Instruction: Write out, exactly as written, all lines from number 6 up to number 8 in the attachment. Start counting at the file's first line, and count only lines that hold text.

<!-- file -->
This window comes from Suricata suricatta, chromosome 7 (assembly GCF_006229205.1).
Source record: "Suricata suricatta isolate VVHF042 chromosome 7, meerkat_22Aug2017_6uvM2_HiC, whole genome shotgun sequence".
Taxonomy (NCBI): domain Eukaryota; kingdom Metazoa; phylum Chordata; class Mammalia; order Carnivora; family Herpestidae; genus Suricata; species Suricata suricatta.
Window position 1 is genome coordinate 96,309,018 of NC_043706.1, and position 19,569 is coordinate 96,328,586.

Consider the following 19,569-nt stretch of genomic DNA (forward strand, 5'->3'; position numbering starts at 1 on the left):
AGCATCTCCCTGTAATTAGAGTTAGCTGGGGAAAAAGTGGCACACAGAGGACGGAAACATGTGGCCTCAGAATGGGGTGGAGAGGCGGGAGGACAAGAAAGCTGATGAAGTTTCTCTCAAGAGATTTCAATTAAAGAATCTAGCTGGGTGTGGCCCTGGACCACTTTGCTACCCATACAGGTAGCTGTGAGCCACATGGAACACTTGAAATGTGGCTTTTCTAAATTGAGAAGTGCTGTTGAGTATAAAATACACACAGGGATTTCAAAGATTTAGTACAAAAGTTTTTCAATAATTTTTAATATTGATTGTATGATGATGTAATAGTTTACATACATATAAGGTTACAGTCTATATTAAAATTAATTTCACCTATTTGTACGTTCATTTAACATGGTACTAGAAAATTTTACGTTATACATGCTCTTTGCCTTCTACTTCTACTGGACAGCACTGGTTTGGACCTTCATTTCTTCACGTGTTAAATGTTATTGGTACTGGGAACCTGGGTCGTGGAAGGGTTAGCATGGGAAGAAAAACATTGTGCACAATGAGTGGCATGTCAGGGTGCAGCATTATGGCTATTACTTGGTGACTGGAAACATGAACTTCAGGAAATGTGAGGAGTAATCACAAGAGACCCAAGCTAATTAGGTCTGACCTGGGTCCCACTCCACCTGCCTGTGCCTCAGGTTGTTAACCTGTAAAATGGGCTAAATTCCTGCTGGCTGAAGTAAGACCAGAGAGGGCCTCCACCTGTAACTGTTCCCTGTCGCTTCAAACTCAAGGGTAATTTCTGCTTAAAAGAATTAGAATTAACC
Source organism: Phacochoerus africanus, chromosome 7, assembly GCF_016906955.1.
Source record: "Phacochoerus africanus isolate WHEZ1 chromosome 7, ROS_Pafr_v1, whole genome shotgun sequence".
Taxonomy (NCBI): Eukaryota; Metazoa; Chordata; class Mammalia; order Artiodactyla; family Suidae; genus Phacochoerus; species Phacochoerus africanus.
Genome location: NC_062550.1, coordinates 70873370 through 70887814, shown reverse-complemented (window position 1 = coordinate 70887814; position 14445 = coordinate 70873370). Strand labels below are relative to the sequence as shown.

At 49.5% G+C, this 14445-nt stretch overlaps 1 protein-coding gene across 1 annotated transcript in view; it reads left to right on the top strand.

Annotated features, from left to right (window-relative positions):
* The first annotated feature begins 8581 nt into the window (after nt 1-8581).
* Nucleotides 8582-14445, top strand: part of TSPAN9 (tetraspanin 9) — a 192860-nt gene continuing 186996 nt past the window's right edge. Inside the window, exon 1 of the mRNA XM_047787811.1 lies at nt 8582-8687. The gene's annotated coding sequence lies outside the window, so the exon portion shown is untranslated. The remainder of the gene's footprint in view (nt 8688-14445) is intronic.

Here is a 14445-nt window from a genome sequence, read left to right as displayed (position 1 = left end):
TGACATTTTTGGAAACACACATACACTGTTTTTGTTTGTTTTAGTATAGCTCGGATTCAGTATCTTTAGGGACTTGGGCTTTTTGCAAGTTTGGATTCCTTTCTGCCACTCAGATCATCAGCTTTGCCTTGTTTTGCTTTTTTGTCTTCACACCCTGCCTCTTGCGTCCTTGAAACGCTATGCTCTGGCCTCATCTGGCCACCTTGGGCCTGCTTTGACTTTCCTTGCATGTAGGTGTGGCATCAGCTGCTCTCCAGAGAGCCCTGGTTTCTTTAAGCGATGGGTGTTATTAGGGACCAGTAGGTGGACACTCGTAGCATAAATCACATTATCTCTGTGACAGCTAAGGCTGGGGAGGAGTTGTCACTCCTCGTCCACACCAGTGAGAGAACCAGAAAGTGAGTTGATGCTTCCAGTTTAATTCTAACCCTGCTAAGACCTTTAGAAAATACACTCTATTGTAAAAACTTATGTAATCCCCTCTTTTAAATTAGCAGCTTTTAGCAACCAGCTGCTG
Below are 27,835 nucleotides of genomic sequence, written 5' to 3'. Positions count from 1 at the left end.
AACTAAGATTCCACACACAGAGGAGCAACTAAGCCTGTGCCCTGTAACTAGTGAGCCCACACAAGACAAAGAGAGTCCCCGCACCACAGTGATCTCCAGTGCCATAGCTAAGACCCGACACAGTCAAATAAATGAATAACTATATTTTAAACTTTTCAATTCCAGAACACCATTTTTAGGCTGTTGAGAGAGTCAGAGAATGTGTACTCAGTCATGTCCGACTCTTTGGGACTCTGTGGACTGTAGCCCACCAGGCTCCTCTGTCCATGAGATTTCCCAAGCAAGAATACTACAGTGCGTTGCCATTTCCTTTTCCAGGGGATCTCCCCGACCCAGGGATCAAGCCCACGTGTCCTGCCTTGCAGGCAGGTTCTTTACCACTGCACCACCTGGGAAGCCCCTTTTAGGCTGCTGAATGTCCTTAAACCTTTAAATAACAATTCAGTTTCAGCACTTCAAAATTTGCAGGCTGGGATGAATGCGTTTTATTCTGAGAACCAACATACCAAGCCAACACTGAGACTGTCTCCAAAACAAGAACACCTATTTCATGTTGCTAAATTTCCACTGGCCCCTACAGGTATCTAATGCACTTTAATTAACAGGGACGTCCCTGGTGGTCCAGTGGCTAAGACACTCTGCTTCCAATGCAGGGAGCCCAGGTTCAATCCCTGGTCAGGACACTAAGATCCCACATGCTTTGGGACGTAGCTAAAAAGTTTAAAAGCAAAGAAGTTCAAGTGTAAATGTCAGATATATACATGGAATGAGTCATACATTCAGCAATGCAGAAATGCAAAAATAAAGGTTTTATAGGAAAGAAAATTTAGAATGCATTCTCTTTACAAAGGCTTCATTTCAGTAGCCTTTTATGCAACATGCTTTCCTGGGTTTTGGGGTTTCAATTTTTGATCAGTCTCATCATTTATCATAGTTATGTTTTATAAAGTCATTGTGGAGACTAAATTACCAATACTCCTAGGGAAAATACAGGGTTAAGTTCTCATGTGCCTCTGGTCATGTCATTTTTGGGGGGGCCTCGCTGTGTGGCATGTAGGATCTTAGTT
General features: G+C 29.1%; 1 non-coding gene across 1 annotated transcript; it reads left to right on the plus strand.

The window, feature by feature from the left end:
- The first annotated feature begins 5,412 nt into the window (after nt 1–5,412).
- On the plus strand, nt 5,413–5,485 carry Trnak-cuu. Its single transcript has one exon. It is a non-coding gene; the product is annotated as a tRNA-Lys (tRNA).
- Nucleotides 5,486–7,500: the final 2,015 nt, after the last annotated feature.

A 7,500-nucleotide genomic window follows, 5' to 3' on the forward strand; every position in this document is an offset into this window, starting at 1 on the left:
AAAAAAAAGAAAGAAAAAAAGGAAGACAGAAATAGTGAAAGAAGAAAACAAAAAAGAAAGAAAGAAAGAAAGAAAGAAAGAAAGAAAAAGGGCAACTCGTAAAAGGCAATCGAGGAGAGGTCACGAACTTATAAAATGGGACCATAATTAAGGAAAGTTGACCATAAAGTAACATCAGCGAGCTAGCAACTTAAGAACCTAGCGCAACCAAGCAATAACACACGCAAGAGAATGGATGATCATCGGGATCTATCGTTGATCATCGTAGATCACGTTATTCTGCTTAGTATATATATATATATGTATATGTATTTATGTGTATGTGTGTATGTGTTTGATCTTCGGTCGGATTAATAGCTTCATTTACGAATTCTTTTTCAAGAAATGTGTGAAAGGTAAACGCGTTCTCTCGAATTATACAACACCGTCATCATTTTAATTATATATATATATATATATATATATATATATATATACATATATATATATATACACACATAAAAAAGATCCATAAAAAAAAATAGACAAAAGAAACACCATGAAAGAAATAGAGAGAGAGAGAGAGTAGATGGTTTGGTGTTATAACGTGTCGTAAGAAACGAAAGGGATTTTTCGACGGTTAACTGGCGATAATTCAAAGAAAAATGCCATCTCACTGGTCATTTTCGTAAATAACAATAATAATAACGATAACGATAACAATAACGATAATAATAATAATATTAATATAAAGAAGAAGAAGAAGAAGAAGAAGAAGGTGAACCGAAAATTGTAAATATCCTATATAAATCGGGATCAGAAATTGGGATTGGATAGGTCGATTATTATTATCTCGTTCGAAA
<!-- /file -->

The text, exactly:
AGCATCTCCCTGTAATTAGAGTTAGCTGGGGAAAAAGTGGCACACAGAGGACGGAAACATGTGGCCTCAGAATGGGGTGGAGAGGCGGGAGGACAAGAAAGCTGATGAAGTTTCTCTCAAGAGATTTCAATTAAAGAATCTAGCTGGGTGTGGCCCTGGACCACTTTGCTACCCATACAGGTAGCTGTGAGCCACATGGAACACTTGAAATGTGGCTTTTCTAAATTGAGAAGTGCTGTTGAGTATAAAATACACACAGGGATTTCAAAGATTTAGTACAAAAGTTTTTCAATAATTTTTAATATTGATTGTATGATGATGTAATAGTTTACATACATATAAGGTTACAGTCTATATTAAAATTAATTTCACCTATTTGTACGTTCATTTAACATGGTACTAGAAAATTTTACGTTATACATGCTCTTTGCCTTCTACTTCTACTGGACAGCACTGGTTTGGACCTTCATTTCTTCACGTGTTAAATGTTATTGGTACTGGGAACCTGGGTCGTGGAAGGGTTAGCATGGGAAGAAAAACATTGTGCACAATGAGTGGCATGTCAGGGTGCAGCATTATGGCTATTACTTGGTGACTGGAAACATGAACTTCAGGAAATGTGAGGAGTAATCACAAGAGACCCAAGCTAATTAGGTCTGACCTGGGTCCCACTCCACCTGCCTGTGCCTCAGGTTGTTAACCTGTAAAATGGGCTAAATTCCTGCTGGCTGAAGTAAGACCAGAGAGGGCCTCCACCTGTAACTGTTCCCTGTCGCTTCAAACTCAAGGGTAATTTCTGCTTAAAAGAATTAGAATTAACC
Source organism: Phacochoerus africanus, chromosome 7, assembly GCF_016906955.1.
Source record: "Phacochoerus africanus isolate WHEZ1 chromosome 7, ROS_Pafr_v1, whole genome shotgun sequence".